PRIVITY REQUIREMENT (cont’d) BUT, if the supervising architect or engineer wields enough control over a contractor, a duty arises on the part of the design professional to perform duties without negligence as they affect the contractor. This serves as a substitute for contractual privity. Clevecon, Inc. v. Northeast Ohio Regional Sewer Dist. (1993), 90 Ohio App.3d 215, 628 N.E.2d 143 (where project architect exercised substantial control and gave orders at a tunnel construction site); East Ohio Gas Co., Inc. v. Kenmore Const. Co., Inc. (2001), No. CIV.A. 19567, 2001 WL 302818 (Ohio Ct. App. 9 Dist., Summit County) (where engineers exercised direct control and supervision over location of utilities). Corporex Development, et al. v. Shook, Inc. (2005), 106 Ohio St.3d 412. Plaintiff, the owner and developer of a hotel, sued a subcontractor for breach of contract, breach of express and implied warranty and negligence. The Ohio Supreme Court held that due to no direct contract with subcontractor, the owner was precluded from suing for purely economic damages based on the economic loss rule. However, the owner could sue contractor directly, who could then sue subcontractor. No privity or substitute for privity shown.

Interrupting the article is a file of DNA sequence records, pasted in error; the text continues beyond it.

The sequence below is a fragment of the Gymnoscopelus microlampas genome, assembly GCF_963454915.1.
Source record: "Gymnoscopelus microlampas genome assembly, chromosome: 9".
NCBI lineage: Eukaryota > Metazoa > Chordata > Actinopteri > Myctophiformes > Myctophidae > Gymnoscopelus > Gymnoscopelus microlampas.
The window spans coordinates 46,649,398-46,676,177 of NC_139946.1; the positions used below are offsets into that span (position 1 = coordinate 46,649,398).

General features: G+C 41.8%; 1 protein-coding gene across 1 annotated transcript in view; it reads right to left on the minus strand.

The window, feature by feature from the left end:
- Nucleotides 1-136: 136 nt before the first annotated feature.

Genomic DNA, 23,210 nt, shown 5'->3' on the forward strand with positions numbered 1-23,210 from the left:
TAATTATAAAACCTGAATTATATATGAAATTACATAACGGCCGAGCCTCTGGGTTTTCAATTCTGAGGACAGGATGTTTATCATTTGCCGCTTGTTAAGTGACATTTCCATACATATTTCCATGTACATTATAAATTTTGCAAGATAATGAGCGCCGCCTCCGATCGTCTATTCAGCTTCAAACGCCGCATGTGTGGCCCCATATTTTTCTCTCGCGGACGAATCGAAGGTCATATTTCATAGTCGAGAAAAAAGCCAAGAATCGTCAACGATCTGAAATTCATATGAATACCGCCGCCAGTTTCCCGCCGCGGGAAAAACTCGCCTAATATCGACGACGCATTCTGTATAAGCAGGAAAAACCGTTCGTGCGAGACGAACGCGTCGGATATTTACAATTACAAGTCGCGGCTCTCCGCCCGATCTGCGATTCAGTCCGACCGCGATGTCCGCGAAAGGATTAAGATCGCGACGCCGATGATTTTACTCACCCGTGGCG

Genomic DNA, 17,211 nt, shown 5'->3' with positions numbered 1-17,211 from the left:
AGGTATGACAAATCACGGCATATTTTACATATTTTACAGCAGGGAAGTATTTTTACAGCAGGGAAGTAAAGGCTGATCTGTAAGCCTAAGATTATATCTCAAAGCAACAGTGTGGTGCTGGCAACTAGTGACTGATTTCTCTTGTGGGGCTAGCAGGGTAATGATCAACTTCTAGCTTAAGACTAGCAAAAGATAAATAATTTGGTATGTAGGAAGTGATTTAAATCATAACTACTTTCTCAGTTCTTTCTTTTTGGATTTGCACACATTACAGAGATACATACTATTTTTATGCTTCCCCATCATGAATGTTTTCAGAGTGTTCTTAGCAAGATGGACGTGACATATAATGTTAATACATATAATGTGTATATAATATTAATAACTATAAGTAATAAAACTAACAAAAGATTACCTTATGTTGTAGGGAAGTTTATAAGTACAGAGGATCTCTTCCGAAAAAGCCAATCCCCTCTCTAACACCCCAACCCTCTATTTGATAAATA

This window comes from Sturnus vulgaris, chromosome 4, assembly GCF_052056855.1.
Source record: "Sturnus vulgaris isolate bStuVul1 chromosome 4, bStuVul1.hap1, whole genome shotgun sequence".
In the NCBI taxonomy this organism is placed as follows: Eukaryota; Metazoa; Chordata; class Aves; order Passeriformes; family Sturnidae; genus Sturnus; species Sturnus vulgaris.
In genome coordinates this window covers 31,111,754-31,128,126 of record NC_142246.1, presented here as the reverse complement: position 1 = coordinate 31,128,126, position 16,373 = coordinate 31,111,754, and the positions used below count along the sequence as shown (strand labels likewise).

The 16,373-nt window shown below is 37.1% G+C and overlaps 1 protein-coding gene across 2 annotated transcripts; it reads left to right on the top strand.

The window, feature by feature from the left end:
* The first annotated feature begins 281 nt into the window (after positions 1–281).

Contribution & Indemnity An architect or an engineer may be made liable for indemnity or contribution, as where a contractor has been sued by the landowner or a third party and, in turn, sues the design professional. 5 Am.Jur.2d § 28 (Where the negligence of the design professional is the primary cause of the injury for which the owner is sued, the owner is entitled to indemnification from the design professional).
BREACH OF CONTRACT CASE STUDY Breach of Contract Existence of a contract The plaintiff fulfilled his obligation(s) under the contract The defendant failed to fulfill his obligation(s) under the contract Damages resulted from the failure Bates & Rogers Constr. Co. v. Cuyahoga County Board of Commissioners, 274 F. 659 (N.D. Ohio 1920): The county hired a contractor to build the Detroit-Superior Bridge in Cleveland. The contractor was unable to begin the project on time because the county allegedly failed to deliver possession of the sites to the contractor. Further, the contractor alleged that the county's repeated alterations and modifications of the plans and specifications caused the project great delay. The Court held there was an implied, if not express, covenant in the contract requiring the county to furnish and deliver the site in a condition to permit the work to be done, and that failure was a breach of contract.